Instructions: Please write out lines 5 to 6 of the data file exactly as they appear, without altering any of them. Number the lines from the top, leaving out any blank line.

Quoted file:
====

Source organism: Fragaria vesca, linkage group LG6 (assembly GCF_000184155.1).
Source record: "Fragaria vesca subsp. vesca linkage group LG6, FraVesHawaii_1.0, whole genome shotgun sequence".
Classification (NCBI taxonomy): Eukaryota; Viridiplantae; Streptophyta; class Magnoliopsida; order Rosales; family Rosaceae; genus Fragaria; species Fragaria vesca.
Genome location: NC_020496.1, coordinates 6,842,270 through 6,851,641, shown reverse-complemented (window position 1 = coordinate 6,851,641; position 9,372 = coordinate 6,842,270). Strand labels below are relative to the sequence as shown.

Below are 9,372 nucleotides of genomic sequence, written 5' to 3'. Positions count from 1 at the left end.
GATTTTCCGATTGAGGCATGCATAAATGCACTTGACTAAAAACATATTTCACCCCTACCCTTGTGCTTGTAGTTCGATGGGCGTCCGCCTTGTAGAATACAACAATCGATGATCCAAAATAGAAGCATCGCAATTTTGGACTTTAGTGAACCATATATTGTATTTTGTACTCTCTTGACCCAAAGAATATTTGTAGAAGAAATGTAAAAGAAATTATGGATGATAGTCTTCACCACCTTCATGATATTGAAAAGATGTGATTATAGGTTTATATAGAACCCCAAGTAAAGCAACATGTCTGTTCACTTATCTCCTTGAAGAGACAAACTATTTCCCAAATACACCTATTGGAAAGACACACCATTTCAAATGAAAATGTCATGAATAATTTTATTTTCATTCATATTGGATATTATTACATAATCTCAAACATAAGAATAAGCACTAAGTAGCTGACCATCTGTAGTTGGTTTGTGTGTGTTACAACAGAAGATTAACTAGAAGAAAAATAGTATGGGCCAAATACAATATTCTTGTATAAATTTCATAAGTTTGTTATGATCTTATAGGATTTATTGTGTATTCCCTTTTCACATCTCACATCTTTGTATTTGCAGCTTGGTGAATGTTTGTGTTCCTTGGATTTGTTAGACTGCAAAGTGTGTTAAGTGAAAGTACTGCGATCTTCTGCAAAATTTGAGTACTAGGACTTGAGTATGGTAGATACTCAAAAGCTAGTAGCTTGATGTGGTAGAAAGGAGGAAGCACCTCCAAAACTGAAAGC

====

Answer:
Below are 9,372 nucleotides of genomic sequence, written 5' to 3'. Positions count from 1 at the left end.
GATTTTCCGATTGAGGCATGCATAAATGCACTTGACTAAAAACATATTTCACCCCTACCCTTGTGCTTGTAGTTCGATGGGCGTCCGCCTTGTAGAATACAACAATCGATGATCCAAAATAGAAGCATCGCAATTTTGGACTTTAGTGAACCATATATTGTATTTTGTACTCTCTTGACCCAAAGAATATTTGTAGAAGAAATGTAAAAGAAATTATGGATGATAGTCTTCACCACCTTCATGATATTGAAAAGATGTGATTATAGGTTTATATAGAACCCCAAGTAAAGCAACATGTCTGTTCACTTATCTCCTTGAAGAGACAAACTATTTCCCAAATACACCTATTGGAAAGACACACCATTTCAAATGAAAATGTCATGAATAATTTTATTTTCATTCATATTGGATATTATTACATAATCTCAAACATAAGAATAAGCACTAAGTAGCTGACCATCTGTAGTTGGTTTGTGTGTGTTACAACAGAAGATTAACTAGAAGAAAAATAGTATGGGCCAAATACAATATTCTTGTATAAATTTCATAAGTTTGTTATGATCTTATAGGATTTATTGTGTATTCCCTTTTCACATCTCACATCTTTGTATTTGCAGCTTGGTGAATGTTTGTGTTCCTTGGATTTGTTAGACTGCAAAGTGTGTTAAGTGAAAGTACTGCGATCTTCTGCAAAATTTGAGTACTAGGACTTGAGTATGGTAGATACTCAAAAGCTAGTAGCTTGATGTGGTAGAAAGGAGGAAGCACCTCCAAAACTGAAAGC